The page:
Gordon Mantler

Gordon Mantler
Affiliated Faculty, Associate Professor; Executive Director of the University Writing Program
Ames Hall 205
2100 Foxhall Road NW
Washington, District Of Columbia 20007
[email protected]

Gordon Mantler specializes in the history and rhetoric of 20th century social justice movements and the African American and Latino experience in the United States, as well as oral history and the history of film. His first book, Power to the Poor: Black-Brown Coalition and the Fight for Economic Justice, 1960-1974, was published in 2013 as the inaugural volume in the Justice, Power, and Politics series at the University of North Carolina Press. It uses the Poor People’s Campaign to analyze the interdependent relationship between racial identity and political coalition among African Americans and Mexican Americans during the larger freedom struggle. He has received numerous awards, including the first annual Ronald T. and Gayla D. Farrar Media and Civil Rights History Award for the best article on the subject. His current book project focuses on Chicago in the 1970s and 1980s, and the multiracial coalition that made Harold Washington the city’s first black mayor in 1983.


Ph.D., Duke University, 2008


"'Organize the People': The 1975 City Council Races in Multiracial Chicago,” Journal of Civil and Human Rights 3:2 (Fall/Winter 2017)

"Is It Time for the Kneeling Freedman Statue to Go?" in #Charlottesville: Before and Beyond, ed. Chris Howard-Woods, Colin Laidley, and Maryam Omidi (New York: New School for Social Research, 2018)

"12 Years a Slave as a Bridge to Primary Source Research," Prompt: A Journal of Academic Writing Assignments 1:1 (2017): 29-34 (http://thepromptjournal.com/index.php/prompt)

"Rainbow Reformers: Black-Brown Activism and the Election of Harold Washington," in Civil Rights and Beyond: African American Activism and Latino/a Activism in the Twentieth-Century United States, ed. Brian Behnken (University of Georgia Press, 2016)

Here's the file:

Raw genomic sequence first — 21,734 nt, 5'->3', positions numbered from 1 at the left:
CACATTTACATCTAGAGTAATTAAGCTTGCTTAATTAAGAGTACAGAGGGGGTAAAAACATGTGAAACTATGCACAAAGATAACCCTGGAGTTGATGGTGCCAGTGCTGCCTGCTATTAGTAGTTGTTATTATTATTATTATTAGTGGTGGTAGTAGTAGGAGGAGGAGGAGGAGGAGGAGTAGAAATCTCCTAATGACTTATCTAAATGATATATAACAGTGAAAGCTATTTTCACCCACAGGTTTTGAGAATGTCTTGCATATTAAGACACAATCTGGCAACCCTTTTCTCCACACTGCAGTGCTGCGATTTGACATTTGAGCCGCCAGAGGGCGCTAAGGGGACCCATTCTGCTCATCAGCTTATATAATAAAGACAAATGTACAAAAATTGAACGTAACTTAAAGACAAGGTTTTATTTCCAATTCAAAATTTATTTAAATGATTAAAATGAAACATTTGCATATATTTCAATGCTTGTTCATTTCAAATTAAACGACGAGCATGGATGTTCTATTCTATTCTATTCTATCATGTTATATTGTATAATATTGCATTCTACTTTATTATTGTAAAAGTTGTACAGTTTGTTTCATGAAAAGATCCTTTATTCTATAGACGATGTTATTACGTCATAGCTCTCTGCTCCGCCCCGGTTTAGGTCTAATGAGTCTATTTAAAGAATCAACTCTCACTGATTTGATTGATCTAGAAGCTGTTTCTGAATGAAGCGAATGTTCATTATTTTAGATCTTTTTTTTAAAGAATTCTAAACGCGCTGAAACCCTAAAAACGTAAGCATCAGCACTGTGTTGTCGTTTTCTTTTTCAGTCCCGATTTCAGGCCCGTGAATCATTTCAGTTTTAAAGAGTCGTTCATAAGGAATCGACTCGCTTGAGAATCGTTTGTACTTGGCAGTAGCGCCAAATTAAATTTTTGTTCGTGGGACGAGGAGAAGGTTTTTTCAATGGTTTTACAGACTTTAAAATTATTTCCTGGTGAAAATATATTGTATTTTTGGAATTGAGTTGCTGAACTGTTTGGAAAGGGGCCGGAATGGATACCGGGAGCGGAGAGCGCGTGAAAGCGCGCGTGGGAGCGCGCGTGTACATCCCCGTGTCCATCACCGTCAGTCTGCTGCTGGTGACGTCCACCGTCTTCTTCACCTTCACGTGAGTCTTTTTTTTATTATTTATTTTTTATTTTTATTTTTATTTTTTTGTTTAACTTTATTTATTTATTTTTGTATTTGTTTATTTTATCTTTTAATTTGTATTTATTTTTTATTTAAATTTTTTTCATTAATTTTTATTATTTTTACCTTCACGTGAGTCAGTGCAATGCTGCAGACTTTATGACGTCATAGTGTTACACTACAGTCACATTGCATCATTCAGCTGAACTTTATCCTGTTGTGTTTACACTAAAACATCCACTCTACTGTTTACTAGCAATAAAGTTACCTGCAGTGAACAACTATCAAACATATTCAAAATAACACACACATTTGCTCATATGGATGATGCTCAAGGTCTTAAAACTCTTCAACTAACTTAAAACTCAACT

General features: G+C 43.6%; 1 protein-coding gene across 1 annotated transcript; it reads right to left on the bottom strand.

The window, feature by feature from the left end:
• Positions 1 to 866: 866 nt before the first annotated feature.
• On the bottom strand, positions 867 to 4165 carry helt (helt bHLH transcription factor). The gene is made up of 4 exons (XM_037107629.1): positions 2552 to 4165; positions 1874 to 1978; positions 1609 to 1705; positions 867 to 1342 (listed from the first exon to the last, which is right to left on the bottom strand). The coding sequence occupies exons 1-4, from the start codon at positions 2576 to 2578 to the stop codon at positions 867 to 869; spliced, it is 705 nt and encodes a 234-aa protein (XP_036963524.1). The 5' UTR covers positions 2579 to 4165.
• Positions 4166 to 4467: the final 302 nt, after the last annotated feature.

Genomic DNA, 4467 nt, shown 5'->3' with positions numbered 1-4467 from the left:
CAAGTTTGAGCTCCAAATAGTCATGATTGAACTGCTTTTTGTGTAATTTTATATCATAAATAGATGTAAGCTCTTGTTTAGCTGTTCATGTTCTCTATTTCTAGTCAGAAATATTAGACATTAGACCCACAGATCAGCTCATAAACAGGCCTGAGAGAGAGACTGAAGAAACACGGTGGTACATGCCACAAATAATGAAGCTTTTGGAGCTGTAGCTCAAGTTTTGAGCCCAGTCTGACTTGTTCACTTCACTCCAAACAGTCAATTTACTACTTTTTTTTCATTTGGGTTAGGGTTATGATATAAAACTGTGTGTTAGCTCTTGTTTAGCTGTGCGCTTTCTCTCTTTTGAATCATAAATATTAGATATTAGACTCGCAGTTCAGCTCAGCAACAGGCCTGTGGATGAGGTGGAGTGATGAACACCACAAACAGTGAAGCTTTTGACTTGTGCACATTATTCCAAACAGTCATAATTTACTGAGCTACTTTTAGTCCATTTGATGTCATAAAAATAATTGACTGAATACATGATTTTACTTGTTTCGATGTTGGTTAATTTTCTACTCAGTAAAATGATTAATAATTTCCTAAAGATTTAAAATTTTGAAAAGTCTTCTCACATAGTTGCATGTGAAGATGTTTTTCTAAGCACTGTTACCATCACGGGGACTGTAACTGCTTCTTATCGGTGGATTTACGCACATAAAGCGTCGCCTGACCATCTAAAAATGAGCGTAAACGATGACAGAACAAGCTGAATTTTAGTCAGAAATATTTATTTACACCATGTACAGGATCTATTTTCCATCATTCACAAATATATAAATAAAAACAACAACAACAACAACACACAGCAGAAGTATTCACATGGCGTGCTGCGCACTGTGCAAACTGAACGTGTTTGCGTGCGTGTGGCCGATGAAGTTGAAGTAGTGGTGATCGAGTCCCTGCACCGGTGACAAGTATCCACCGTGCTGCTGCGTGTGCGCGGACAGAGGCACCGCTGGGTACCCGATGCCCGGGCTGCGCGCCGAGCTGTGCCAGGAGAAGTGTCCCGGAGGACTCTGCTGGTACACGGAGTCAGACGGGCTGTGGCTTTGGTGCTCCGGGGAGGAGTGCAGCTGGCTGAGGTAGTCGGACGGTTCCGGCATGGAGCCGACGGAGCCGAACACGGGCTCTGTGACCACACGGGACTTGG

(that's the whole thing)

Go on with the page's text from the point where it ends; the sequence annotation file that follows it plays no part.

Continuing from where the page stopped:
Power to the Poor: Black-Brown Coalition and the Fight for Economic Justice, 1960-1974 (University of North Carolina Press, 2013 cloth; 2015 paperback)

"Black, Brown, and Poor: Civil Rights and the Making of the Chicano Movement," in The Struggle in Black and Brown: African American/Mexican American Race Relations During the Civil Rights Era, ed. Brian Behnken (University of Nebraska Press, 2012)

"King’s Assassination Provided a Window of Opportunity for the Poor People’s Campaign," in Perspectives on Modern World History: The Martin Luther King Jr. Assassination, ed. Noah Berlatsky (Greenhaven Press, 2011), 111-122

"'The Press Did You In': The Poor People’s Campaign and the Mass Media," The Sixties: A Journal of History, Politics and Culture 3:1 (Spring 2010) — Winning article for the Ronald T. and Gayla D. Farrar Media and Civil Rights Award, 2011

Classes Taught

HIST 3301W: Freedom Struggles in Black and Brown

UW 1020: Memorials, Museums, and Monuments

UW 1020: Writing Race, Filming History

UW 1020: Narratives of Struggle